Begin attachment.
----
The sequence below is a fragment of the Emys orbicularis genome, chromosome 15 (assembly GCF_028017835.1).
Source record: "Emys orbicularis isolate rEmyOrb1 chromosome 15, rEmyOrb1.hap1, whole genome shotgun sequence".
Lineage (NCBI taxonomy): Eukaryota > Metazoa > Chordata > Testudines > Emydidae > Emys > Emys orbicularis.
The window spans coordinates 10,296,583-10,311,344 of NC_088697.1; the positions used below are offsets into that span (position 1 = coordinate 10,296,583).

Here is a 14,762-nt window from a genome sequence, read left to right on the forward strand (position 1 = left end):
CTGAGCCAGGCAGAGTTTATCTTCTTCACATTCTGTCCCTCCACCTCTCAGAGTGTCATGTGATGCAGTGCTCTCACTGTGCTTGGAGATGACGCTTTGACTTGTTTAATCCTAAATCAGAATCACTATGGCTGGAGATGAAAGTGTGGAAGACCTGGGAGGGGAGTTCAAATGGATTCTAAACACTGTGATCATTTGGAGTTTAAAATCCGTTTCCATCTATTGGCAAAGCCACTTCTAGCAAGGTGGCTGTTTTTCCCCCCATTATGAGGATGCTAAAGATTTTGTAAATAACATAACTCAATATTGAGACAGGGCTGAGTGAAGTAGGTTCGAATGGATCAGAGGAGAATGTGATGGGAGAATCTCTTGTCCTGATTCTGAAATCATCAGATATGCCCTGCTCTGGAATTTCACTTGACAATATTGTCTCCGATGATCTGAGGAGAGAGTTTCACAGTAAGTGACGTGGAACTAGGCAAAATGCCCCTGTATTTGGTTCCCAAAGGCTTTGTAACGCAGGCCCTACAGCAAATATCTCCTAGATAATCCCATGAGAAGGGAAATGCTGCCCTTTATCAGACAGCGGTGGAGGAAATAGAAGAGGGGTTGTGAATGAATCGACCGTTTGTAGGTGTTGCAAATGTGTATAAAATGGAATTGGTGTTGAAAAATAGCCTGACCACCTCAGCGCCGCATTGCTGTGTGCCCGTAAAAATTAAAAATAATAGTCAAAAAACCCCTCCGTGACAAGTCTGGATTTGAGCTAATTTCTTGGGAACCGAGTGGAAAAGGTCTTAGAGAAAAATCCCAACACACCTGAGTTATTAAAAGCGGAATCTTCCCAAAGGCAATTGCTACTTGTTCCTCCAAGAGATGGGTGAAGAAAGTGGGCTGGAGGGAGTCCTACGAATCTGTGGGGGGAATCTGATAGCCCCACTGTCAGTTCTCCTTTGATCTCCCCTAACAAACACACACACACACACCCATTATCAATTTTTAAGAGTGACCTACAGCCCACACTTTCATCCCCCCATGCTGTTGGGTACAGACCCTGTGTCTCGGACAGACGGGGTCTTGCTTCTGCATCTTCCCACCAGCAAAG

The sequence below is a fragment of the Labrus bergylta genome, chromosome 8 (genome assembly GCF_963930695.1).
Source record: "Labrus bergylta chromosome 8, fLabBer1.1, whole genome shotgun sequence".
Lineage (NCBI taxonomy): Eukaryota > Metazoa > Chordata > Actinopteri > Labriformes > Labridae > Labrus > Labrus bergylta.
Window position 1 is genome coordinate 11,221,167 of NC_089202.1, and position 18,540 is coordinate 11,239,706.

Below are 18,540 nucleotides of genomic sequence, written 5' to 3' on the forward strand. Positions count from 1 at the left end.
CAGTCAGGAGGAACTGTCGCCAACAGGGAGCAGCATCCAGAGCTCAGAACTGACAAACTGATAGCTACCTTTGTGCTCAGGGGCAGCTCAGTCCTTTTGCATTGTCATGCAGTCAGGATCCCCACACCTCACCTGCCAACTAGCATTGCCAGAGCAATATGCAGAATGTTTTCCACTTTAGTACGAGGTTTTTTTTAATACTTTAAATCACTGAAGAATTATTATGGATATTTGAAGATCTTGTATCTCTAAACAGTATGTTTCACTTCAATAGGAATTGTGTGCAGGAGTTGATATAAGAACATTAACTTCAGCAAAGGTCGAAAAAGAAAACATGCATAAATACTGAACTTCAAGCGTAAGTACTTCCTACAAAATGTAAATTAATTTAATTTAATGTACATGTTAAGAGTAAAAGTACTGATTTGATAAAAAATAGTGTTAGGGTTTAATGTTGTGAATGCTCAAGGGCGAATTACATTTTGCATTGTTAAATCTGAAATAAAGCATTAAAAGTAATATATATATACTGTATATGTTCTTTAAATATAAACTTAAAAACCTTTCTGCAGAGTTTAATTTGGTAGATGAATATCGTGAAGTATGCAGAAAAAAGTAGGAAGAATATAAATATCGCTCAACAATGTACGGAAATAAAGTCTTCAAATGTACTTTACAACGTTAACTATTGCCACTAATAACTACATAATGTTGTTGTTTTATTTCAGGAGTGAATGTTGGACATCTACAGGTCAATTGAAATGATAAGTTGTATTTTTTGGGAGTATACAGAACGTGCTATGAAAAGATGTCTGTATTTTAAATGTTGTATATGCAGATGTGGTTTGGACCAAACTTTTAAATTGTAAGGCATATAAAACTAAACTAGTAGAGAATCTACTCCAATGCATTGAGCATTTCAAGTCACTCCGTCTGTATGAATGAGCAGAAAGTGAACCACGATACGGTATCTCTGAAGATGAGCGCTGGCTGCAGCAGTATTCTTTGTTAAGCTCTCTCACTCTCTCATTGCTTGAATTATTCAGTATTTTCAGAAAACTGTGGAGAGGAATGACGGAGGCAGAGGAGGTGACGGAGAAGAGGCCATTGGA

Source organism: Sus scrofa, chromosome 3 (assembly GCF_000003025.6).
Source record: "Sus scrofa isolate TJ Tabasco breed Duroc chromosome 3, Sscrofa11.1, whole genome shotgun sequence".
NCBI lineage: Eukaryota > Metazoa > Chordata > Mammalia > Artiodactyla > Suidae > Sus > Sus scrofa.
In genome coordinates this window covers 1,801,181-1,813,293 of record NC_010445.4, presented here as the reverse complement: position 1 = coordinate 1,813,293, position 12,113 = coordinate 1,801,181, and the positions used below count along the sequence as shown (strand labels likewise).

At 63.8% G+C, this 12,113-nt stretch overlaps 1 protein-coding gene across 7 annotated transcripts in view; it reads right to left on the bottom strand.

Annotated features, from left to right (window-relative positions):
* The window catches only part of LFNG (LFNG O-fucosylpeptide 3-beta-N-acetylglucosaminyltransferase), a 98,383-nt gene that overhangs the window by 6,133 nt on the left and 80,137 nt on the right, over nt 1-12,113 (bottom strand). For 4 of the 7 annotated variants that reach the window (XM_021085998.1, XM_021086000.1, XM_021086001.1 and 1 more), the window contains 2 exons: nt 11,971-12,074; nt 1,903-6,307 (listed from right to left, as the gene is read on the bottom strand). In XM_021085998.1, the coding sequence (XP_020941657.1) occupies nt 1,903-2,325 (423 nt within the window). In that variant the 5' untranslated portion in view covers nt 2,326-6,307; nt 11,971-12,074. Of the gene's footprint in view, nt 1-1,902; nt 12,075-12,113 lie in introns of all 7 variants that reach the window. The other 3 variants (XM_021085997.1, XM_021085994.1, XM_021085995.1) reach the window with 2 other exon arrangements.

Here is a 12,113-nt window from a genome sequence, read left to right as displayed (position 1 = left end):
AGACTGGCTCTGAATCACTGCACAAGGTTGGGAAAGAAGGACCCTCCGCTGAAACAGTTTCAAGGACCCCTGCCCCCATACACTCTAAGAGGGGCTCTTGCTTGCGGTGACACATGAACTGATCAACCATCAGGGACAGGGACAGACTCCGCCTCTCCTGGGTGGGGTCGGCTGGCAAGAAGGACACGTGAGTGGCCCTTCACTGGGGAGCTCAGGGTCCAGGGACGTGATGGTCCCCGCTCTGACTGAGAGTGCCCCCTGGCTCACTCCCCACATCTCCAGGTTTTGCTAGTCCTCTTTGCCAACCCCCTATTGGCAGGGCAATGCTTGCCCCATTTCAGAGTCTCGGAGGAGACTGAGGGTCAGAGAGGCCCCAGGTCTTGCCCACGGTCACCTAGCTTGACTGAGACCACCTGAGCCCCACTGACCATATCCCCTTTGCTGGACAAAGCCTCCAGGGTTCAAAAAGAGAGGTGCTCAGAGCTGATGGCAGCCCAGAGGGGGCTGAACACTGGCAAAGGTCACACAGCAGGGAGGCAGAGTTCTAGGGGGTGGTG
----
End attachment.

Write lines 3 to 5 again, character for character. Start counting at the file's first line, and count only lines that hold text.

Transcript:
Lineage (NCBI taxonomy): Eukaryota > Metazoa > Chordata > Testudines > Emydidae > Emys > Emys orbicularis.
The window spans coordinates 10,296,583-10,311,344 of NC_088697.1; the positions used below are offsets into that span (position 1 = coordinate 10,296,583).

Here is a 14,762-nt window from a genome sequence, read left to right on the forward strand (position 1 = left end):